While the European and American debt crises are posing major challenges for their governments, spare a sympathetic thought for Japan's Prime Minister Yoshihiko Noda, who must wish his problems were that simple. Japanese sovereign debt has risen to well over 200% of gross domestic product, but Noda still has to find money to shore up the social security system which is coming under increasing strain from Japan's ageing population while at the same time keeping voters happy, not to mention the members of his own party. And the government has promised to halve the country's fiscal deficit over the period from 2010 to 2015, while achieving a primary surplus (net of interest payments on its debt) by 2020.

Noda has grasped the fiscal nettle by insisting that consumption tax must rise in order to maintain the solvency of the social security system - traditionally a very unpopular policy in Japan. But his proposed phased 5% increase in the tax to 10% by October 2015 in all probability will not nearly be enough for the government to achieve its budgetary targets. Even after the increase, and using conservative growth assumptions, the Cabinet Office has estimated that the deficit would, by 2020, still remain over 3% of gross domestic product. In its turn, ratings agency Standard and Poor's has confirmed that such a doubling of consumption tax would not have a dramatic enough effect on Japan's fiscal deficit, nor go far enough in slowing the growth of its public debt, to provide for a change in the country's rating outlook. The agency says that only a (politically impossible) increase in consumption tax to 15% would securely avoid possible further ratings downgrades.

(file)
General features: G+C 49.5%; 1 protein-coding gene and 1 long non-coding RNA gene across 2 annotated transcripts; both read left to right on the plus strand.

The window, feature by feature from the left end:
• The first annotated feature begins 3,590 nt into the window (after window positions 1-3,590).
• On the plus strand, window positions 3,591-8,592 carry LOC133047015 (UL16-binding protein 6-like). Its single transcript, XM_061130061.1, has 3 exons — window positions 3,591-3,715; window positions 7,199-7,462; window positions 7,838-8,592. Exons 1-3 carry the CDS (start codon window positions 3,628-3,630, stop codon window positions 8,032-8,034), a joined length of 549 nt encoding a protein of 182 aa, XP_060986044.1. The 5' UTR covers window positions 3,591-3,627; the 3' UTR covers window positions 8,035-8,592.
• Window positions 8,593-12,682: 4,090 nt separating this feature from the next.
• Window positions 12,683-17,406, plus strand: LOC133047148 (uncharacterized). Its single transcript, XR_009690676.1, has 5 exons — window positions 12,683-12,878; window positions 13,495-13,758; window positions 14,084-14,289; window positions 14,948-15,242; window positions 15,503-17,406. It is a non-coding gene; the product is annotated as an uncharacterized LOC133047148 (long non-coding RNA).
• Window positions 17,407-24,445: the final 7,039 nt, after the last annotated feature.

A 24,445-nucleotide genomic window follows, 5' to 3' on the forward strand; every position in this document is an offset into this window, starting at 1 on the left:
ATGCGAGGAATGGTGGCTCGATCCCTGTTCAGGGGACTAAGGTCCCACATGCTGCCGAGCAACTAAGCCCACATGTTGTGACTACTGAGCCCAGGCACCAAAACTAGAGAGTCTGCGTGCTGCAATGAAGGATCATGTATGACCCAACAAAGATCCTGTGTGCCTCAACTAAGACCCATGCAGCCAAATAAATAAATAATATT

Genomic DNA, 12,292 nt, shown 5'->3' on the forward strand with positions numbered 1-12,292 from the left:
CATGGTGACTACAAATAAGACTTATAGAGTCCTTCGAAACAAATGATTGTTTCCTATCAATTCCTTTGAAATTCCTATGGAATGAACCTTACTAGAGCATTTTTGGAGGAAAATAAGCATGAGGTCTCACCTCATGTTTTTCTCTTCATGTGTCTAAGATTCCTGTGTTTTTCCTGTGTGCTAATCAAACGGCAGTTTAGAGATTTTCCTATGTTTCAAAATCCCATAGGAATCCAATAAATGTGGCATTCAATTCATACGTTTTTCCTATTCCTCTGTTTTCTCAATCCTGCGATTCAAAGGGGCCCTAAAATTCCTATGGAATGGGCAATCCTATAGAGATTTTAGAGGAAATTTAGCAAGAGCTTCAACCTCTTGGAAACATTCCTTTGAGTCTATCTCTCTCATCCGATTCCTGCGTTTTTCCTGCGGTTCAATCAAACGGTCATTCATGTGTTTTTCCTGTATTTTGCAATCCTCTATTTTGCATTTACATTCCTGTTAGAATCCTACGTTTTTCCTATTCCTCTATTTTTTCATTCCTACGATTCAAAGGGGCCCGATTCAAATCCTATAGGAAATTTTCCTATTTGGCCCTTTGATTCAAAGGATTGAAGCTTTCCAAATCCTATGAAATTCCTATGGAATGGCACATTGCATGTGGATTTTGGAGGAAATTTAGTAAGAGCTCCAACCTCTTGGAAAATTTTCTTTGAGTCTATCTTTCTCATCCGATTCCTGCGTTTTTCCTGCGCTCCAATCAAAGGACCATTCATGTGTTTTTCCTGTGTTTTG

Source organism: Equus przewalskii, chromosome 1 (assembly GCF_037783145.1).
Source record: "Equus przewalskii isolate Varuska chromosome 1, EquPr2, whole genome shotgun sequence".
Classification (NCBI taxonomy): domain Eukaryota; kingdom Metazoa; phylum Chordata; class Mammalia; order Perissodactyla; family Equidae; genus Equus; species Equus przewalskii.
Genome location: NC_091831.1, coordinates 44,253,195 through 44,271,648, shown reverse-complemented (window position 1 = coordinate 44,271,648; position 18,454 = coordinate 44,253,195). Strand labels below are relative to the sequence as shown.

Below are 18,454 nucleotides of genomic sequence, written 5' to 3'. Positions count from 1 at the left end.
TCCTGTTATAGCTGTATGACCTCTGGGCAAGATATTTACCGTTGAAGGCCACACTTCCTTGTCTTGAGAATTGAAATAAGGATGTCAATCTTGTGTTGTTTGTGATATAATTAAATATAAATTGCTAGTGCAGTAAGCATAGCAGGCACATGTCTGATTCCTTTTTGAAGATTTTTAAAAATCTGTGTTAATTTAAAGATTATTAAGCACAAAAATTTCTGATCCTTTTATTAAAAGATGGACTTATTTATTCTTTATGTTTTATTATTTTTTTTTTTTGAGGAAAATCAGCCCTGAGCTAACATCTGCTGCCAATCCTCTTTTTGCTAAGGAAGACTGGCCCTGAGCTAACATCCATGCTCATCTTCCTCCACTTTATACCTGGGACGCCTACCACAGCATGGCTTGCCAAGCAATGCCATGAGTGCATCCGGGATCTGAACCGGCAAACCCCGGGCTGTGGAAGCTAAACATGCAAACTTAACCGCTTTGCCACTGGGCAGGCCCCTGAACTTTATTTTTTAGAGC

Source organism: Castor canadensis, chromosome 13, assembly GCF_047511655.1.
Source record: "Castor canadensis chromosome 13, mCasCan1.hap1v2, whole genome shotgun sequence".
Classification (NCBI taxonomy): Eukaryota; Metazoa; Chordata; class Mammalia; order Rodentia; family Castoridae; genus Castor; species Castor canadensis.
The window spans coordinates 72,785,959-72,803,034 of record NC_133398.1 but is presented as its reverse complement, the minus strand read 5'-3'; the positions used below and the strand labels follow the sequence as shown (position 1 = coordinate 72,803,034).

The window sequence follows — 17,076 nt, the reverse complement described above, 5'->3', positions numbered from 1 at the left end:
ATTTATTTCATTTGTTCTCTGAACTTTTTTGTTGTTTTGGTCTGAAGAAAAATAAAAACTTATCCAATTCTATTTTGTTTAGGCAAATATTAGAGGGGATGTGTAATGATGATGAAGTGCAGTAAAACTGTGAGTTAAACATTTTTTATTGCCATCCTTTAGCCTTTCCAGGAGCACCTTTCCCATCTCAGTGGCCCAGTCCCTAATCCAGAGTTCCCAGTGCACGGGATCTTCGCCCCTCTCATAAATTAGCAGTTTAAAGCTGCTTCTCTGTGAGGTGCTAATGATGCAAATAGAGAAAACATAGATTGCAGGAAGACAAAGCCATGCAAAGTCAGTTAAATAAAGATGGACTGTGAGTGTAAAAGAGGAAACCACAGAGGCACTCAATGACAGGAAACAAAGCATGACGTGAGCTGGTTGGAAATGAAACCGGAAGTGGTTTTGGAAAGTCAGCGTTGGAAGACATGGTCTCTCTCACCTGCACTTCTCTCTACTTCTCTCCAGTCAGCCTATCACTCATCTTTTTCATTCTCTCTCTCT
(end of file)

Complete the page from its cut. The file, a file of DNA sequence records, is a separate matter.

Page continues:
It still remains doubtful, however, that even the already-planned consumption tax rises will happen. The political opposition has rejected Prime Minister Yoshihiko Noda's call for bipartisan talks on the tax increases, and has repeated its demand for an early general election before considering the increase.

Despite the severity of the sovereign debt crisis in various parts of the world, solutions to tackle it do not look like emerging overnight. If recent history is anything to go by, Japanese Prime Ministers are rarely in the job long enough to see through their tax reform plans, while getting the 27 EU member states to agree on any issue is never straight-forward, and usually ends up with many compromises having to be made. And given the highly partisan nature of US politics at the moment, Congress is likely to go on patching and mending the tax laws and tinkering around the edges of the debt crisis unless there is a decisive result one way or another on November 6, when, in addition to the presidential race, all 435 seats in the House of Representatives and 33 seats in the Senate will be up for grabs.


Tags: France | European Union (EU) | unemployment | tax | United States